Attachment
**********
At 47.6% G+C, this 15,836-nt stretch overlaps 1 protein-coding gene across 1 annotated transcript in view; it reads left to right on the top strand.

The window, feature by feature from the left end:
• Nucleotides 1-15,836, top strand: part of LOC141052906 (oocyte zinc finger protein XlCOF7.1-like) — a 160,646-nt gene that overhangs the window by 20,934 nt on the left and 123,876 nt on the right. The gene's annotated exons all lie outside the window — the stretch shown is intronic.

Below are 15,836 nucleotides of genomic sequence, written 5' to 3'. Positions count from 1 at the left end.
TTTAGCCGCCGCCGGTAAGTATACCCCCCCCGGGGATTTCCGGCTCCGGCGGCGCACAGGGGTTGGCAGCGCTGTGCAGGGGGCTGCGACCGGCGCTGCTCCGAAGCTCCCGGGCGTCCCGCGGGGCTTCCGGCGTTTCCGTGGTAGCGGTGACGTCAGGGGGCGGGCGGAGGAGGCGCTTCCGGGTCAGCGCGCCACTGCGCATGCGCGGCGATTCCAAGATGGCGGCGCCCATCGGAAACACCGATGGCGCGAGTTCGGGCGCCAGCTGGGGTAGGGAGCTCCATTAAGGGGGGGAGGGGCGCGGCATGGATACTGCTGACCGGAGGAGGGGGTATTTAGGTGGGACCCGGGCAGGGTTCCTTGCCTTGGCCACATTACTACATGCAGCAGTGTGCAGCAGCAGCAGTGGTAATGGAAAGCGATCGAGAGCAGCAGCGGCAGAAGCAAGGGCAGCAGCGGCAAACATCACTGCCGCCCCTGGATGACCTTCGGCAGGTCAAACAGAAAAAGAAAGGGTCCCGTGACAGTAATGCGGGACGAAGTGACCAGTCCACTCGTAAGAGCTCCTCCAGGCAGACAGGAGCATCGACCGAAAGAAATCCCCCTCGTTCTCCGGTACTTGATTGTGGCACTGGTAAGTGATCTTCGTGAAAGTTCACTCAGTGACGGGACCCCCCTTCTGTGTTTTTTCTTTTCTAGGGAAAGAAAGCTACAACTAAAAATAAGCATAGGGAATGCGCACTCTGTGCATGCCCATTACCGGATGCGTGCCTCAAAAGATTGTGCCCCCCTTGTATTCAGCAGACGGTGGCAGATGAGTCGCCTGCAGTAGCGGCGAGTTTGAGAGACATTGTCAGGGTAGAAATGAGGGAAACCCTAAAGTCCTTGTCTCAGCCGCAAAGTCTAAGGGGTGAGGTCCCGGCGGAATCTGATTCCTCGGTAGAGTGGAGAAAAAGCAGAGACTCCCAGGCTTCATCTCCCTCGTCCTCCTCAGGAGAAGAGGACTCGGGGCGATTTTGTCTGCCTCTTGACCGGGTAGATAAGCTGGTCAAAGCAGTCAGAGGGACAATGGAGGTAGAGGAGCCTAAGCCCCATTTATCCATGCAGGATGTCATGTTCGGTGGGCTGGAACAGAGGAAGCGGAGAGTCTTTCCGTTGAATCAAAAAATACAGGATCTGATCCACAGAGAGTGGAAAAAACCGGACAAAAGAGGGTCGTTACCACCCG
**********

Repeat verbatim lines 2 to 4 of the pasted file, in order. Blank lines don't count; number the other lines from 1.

The window, feature by feature from the left end:
• Nucleotides 1-15,836, top strand: part of LOC141052906 (oocyte zinc finger protein XlCOF7.1-like) — a 160,646-nt gene that overhangs the window by 20,934 nt on the left and 123,876 nt on the right. The gene's annotated exons all lie outside the window — the stretch shown is intronic.

Below are 15,836 nucleotides of genomic sequence, written 5' to 3'. Positions count from 1 at the left end.